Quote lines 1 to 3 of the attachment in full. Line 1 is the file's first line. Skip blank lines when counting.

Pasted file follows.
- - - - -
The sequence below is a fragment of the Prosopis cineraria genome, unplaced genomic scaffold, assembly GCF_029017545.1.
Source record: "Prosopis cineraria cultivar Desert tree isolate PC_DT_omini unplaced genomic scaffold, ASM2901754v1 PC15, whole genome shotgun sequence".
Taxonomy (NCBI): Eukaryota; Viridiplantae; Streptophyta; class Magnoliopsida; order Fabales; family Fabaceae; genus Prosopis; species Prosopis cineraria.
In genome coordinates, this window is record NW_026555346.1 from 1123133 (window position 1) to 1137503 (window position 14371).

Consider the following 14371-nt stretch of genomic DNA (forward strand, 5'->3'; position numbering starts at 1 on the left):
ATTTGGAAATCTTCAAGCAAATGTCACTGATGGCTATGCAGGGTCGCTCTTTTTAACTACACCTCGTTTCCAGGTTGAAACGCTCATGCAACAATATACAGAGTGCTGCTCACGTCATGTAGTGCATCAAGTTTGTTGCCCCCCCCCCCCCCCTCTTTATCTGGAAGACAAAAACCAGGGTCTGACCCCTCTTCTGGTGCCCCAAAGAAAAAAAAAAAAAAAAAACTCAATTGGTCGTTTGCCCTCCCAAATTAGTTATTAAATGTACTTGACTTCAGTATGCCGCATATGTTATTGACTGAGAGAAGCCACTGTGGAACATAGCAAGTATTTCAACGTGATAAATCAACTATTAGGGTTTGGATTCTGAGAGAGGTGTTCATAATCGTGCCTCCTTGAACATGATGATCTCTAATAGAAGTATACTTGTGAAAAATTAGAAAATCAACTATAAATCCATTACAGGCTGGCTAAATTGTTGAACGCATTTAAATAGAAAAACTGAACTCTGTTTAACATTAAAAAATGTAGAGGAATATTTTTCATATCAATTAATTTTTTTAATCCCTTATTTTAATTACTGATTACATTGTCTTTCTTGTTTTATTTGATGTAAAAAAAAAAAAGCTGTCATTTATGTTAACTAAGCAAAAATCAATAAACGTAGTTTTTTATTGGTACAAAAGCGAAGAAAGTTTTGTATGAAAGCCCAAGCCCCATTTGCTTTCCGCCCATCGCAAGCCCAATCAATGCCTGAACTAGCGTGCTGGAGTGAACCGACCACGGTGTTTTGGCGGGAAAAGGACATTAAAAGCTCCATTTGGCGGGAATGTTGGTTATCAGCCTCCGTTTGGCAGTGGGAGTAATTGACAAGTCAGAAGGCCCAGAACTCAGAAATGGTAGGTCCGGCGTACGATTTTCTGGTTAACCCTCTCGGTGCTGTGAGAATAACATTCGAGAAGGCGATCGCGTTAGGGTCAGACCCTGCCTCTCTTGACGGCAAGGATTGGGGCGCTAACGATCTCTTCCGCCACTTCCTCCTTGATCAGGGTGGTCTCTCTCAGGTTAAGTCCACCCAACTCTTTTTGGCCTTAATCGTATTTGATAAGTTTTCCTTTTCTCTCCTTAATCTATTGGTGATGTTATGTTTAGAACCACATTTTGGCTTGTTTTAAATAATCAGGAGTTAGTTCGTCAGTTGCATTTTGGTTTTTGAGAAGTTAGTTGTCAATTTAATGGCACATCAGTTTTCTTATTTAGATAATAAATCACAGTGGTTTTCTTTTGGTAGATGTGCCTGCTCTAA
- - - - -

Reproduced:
The sequence below is a fragment of the Prosopis cineraria genome, unplaced genomic scaffold, assembly GCF_029017545.1.
Source record: "Prosopis cineraria cultivar Desert tree isolate PC_DT_omini unplaced genomic scaffold, ASM2901754v1 PC15, whole genome shotgun sequence".
Taxonomy (NCBI): Eukaryota; Viridiplantae; Streptophyta; class Magnoliopsida; order Fabales; family Fabaceae; genus Prosopis; species Prosopis cineraria.